Joey Holden played a star match for Kilkenny
"The more things change, the more they stay the same”.
That well-worn phrase that was doing the rounds between various media outlets in the run up to last Sunday’s National League final between old foes Kilkenny and Tipperary.
April has barely begun, and already we have had various appetisers to May’s highly anticipated championship jousts. Kilkenny and Wexford, Tipperary and Limerick, to name a few.
Now it was time for arguably the most enticing of all - Kilkenny and Tipperary. While this final would not affect how their championship campaign went, it was their last chance to lay down a marker that they meant business in the All-Ireland series.
We have seen over the last three or so years, various teams win the National League title, most notably teams that have sprung up from Division 1B.
The last time Kilkenny and Tipperary were in the National League final together was 2014 (for those of you wondering, Kilkenny won by a point).
They did not meet in the championship last year at all, with their sole encounter being an epic draw played out in Thurles.
That is the unique thing about this rivalry. It does not matter if Kilkenny and Tipperary have not met each other in a while, the mere mention of each other’s name or sight of their jersey is enough to raise their own performance ten-fold.
There had been a lot of talk in the lead-up to this match about Tipp’s urgency to win a league title. Looking at it through the eyes of a Tipperary supporter or player, it was clear to see why.
The last time Tipperary won the League was 2008, which just so happened to be the last time they overcame Kilkenny at this time of year.
That was ten years ago. Since then Kilkenny have beaten their old foes in the 2009, 2013, and 2014 league finals. It is not a pretty statistic from Tipperary’s point of view.
If we were to look at 2018 on its own, the round four encounter between the two sides probably left Tipperary manager Michael Ryan scratching his head.
While he had introduced some new faces, such as Cian Darcy, and Ger Browne, he still had the likes of Brendan Maher, Patrick Bonner Maher and Michael Breen, players who would have had the experience and ability to beat Kilkenny.
Yet Kilkenny still emerged victorious, giving the Cats a psychological advantage ahead of a possible championship meeting later in the Summer - something else Ryan would not have wanted.
As for Kilkenny, being in a league final was real bonus territory for them. After giving a gutsy performance against Wexford, they came into the game brimming with confidence. Kilkenny supporters wondered would the team persist with the same running and passing style they have teasing out over the last couple of weeks.
Tipperary are a traditional team, so Kilkenny could have afford to revert back to the usual 15 on 15 formation. The game provided a lot of questions that had yet to be answered, but Sunday would resolve all.
With Kilkenny playing against the wind in the first half Tipperary started the brighter. Jason Forde got some points from a free and from play before a T.J. Reid scored from a sublime sideline to get Kilkenny.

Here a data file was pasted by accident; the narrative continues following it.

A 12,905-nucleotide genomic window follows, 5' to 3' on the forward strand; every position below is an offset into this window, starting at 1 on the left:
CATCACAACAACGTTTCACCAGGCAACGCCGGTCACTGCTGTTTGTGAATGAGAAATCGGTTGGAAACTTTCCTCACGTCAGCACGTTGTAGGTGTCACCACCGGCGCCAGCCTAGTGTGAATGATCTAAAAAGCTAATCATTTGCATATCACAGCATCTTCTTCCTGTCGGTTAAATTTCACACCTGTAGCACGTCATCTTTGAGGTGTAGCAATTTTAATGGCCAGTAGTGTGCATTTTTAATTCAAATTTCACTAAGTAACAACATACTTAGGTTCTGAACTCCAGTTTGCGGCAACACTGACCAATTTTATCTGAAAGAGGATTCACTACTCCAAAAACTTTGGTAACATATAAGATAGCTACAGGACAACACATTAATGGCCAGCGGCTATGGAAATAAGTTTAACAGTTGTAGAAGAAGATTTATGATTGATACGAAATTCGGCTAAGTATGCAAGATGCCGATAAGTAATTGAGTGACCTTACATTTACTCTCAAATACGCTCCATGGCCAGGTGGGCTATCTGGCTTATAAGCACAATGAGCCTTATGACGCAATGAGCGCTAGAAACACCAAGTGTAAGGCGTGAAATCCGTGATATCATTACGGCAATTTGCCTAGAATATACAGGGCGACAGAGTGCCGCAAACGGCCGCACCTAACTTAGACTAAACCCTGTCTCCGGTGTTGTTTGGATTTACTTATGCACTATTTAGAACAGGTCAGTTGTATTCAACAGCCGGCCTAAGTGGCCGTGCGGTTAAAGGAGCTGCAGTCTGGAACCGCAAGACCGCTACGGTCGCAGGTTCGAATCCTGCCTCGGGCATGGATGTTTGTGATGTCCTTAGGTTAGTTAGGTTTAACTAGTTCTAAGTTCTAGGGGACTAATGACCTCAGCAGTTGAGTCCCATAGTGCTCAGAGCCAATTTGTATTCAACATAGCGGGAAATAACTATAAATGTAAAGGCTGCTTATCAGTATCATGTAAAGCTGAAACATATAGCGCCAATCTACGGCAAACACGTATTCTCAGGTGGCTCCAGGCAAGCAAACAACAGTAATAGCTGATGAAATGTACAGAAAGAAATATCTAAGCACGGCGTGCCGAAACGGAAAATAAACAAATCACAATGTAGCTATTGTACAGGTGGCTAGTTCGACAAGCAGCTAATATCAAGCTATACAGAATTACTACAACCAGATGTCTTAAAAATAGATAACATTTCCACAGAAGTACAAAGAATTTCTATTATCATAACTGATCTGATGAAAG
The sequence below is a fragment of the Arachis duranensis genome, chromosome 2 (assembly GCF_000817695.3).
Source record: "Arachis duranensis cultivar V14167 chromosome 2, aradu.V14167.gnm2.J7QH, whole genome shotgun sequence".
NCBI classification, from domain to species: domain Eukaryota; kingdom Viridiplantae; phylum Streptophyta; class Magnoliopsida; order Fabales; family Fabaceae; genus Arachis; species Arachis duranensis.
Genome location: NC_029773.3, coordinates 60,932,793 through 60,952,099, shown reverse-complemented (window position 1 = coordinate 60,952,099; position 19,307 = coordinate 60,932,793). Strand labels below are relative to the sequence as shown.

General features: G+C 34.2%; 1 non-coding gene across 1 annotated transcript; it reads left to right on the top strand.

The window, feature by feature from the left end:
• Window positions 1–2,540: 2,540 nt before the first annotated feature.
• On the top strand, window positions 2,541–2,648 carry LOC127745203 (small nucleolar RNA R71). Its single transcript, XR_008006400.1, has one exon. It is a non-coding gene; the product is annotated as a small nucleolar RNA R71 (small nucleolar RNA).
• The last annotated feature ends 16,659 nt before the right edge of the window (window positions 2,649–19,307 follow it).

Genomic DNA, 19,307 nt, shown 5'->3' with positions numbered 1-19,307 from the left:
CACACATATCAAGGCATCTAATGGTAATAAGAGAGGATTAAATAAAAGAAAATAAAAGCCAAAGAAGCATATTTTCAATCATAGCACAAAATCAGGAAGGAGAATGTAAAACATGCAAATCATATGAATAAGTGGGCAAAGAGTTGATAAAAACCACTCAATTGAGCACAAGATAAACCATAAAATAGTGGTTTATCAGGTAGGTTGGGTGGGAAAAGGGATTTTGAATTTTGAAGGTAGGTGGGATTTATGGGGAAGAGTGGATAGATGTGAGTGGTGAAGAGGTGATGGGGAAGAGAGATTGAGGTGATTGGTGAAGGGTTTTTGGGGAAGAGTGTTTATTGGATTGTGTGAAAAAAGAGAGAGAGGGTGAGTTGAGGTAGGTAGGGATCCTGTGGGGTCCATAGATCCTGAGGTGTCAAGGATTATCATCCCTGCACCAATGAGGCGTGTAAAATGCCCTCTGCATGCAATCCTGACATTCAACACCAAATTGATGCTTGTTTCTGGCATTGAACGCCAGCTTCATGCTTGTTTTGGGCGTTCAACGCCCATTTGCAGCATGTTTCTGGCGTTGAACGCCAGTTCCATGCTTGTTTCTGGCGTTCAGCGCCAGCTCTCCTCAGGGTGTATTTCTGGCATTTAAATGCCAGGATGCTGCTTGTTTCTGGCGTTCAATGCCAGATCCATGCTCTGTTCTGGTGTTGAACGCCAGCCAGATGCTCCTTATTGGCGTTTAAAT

Eoin Murphy got a monster free from his own half to further bolster the attack. It has to be said however that the bedrock for Kilkenny’s victory was down to the defence, in particular Joey Holden and Paddy Deegan.
They really kept their markers quiet, not an easy task when you consider the quality of Tipperary’s forward line. Coupled with their ability to clear the ball efficiently, it really gave the Kilkenny forwards plenty to work with.
T.J, Reid, who many thought would be hampered by a knee injury he sustained early in the first half, was simply flying. A knock would be no problem for the Ballyhale man - he simply dusted himself off and tacked on three wonderful points, much to the delight of the Nowlan Park crowd.
Richie Leahy and Martin Keoghan also made their mark on the game with a point each. Tipperary, to their credit, were going nicely in the first half. Jason Forde got the game’s first goal in the 21st minute, after an assist from John McGrath. Padraic Maher made his presence known in the half-back line, keeping the Kilkenny defence on their toes with good deliveries.
As is the nature of Kilkenny and Tipperary games, the two sides were even throughout the first half, but Tipperary led the Cats by a whisker at the break.
The visitors would not have time to ease into the second half. Walter Walsh, spotting a gap in the Tipp defence, won the ball and flicked it past Daragh Mooney to get Kilkenny’s first goal.
The full-forward position really suited Walter. His size, pace and ability to win the hard ball caused near panic in the Tipperary defence.
Spurred on by this new development, the Kilkenny forwards really grew into themselves.
One of the most encouraging signs of Sunday’s victory was Kilkenny’s ability to work in packs and turn over ball. It is one of the characteristics Brian Cody demands of his players and it was very much on show in this game.
Padraic Maher, who had been the conductor of Tipperary’s defence was very much curtailed in the second half, and that was down to Kilkenny’s workrate. They made it very hard for Tipperary to get any sort of ball into their forwards, and when Tipperary did get the ball out of danger it was always directed to one player, Jason Forde.
Tipperary seemed one-dimensional on Sunday, particularly in attack. They did not get the most out of what they have, and looked short on ideas on how to play the ball into their forward line.
While it did appear that they had most of their championship team on show today, it is very much back to the drawing board for Michael Ryan and his players.
Make no mistake about it, this was a very, very assured and impressive performance by Kilkenny on Sunday. It will no doubt have Brian Cody smiling long into the week as he casts an eye towards the Summer ahead.